Sunday, June 1, 2008

The Best Jobs Stayed In America

This week I’m at my apparel factory in the Free Trade Zone in the village of San Pedro de Macoris, Dominican Republic coordinating and planning back to school programs. Key staff or I come here about every third week; it’s a Monday through Friday drill, from 7 AM to sometime after 7 PM. With about 100 offshore employees, key relationship building, on the spot problem solving and being a good corporate citizen keeps you busy for the week. Expenses are minimal, a hotel room is $29 a night, roundtrip airfare is below $500 and the fillet mignon I had for dinner was a whopping 285 pesos or $8.50.

It’s rewarding to be here and interact with the people who make our products, especially knowing every person here is supporting a family in a village where the unemployment rate is north of 20%. These jobs in an American factory are extremely hard to fill because first generation Americans with a cutting and sewing skill set are retiring in droves and their children have no desire to labor behind a sewing machine or a cutting knife. Many times I think it would’ve been better to keep the jobs in America that are now here in the Dominican Republic, but I come back to this very issue; the jobs I sent offshore are the jobs nobody wanted in the USA.

The high paying jobs are what stayed in America. Corky’s core group of designers, managers, sales people and customer service associates have more opportunity for advancement than at any other time in our 15 years of business. Further, the skill set that they develop everyday in technology and global commerce make them a more valuable employee to any business. The turnover in our administrative jobs is very close to zero as compared to our turnover in the warehouse which runs about 25% annually. The management jobs are stressfully challenging, but provide a sense of purpose and this is the type of job most young people aspire.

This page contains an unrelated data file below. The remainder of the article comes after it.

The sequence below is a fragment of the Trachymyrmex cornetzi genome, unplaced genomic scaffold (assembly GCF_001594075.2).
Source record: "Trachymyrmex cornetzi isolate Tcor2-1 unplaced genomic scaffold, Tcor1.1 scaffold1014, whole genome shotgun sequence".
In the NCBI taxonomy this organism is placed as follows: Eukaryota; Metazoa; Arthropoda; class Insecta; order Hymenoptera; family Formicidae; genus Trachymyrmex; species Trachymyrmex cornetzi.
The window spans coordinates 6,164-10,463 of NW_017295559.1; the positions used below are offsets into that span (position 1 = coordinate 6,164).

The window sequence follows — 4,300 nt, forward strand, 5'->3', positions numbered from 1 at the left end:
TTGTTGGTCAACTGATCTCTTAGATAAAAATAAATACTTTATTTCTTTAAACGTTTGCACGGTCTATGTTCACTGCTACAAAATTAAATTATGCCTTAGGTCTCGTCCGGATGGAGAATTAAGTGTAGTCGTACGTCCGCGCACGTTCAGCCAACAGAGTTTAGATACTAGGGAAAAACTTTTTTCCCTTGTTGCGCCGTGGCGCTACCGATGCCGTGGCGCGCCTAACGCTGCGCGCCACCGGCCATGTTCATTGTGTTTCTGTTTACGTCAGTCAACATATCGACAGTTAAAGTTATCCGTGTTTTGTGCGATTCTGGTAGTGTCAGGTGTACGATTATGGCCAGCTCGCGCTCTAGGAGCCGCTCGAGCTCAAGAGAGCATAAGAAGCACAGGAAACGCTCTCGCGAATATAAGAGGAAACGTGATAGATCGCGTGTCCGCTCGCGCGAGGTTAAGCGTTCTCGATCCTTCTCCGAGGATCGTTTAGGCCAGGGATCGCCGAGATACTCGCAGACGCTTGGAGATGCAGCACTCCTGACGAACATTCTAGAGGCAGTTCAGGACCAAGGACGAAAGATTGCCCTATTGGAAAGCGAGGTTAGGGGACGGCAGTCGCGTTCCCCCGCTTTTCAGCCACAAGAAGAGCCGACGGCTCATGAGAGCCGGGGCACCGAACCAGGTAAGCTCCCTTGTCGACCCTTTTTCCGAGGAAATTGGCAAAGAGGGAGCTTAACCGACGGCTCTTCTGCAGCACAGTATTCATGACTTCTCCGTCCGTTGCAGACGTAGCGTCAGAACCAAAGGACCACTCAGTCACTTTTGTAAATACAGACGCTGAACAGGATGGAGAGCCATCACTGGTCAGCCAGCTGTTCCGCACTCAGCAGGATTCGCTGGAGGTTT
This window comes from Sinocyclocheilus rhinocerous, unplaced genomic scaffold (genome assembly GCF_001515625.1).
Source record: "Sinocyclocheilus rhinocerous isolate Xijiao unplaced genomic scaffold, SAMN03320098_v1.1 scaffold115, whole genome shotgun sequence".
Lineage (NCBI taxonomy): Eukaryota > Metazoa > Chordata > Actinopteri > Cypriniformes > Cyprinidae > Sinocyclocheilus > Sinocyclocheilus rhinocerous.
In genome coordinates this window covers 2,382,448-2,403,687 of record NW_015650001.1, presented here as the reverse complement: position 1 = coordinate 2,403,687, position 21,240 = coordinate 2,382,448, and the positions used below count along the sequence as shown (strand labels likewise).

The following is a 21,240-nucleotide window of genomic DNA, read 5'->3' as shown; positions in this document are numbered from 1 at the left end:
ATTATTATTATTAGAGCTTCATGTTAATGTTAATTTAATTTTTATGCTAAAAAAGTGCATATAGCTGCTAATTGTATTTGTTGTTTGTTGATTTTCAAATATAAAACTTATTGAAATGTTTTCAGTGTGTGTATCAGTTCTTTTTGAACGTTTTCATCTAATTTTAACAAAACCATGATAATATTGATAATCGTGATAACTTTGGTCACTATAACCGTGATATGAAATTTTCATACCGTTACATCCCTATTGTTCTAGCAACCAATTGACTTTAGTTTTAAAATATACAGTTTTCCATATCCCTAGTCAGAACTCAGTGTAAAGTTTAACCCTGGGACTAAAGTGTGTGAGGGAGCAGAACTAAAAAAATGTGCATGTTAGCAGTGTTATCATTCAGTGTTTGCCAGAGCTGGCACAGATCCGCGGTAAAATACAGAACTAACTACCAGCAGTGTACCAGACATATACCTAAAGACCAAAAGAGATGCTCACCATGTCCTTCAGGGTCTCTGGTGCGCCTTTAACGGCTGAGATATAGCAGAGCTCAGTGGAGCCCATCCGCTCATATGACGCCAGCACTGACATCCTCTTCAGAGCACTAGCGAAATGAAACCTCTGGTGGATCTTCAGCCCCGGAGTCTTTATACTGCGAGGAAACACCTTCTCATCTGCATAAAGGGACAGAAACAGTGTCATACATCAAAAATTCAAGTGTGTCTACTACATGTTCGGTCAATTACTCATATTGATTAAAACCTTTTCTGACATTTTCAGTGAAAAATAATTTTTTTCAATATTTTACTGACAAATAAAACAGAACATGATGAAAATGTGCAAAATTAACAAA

If you’re an American or Dominican you’re still a human being and neither ethnicity should feel entitled to more respect. However, opportunity is very discriminatory because some countries are further developed than others and where you’re born plays a large roll in the economic opportunities available. By providing opportunity to our employees here in the Dominican Republic, we’re helping the country develop economically and albeit in a small way we’re improving the opportunities that will be available to their children.

Let me be clear about the treatment of our employees in the Dominican Republic. Everyone is older than 16 and receives a wage significantly above the legal minimum, the legal work week is 45 hours after which overtime pay is provided, medical care is provided to all and everyone participates in a retirement program. We could drastically reduce these costs, but I want the best people to work on Corky’s products. My mandate in the Dominican is simple, a Corky coat, swimsuit or dress should be a work of art and nothing less is acceptable.

Yesterday morning I challenged my plant manager in a heated meeting as to why a five minute inspection was added to every coat coming off the production line, something we could never afford to do in the USA. In the apparel business, even in the Dominican Republic, a savings of five minutes in a garment production cycle is huge; it’s equal to $3.00 at retail (in an American factory it would be $9.00 at retail.) On the flight here I made a firm decision to countermand his action. In the end the inspection stayed because he reminded me of my mandate, “a Corky coat should be a work of art.” For an increase of three dollars at retail, every seam inside and outside of the jacket is inspected, every embellishment and button placement is measured to spec, the fabric is checked for the smallest defects, thread colors are checked and finally the coat is put on a hanger and it must pass a very subjective test of being ascetically pleasing. Senor Solano, thank you for standing your ground.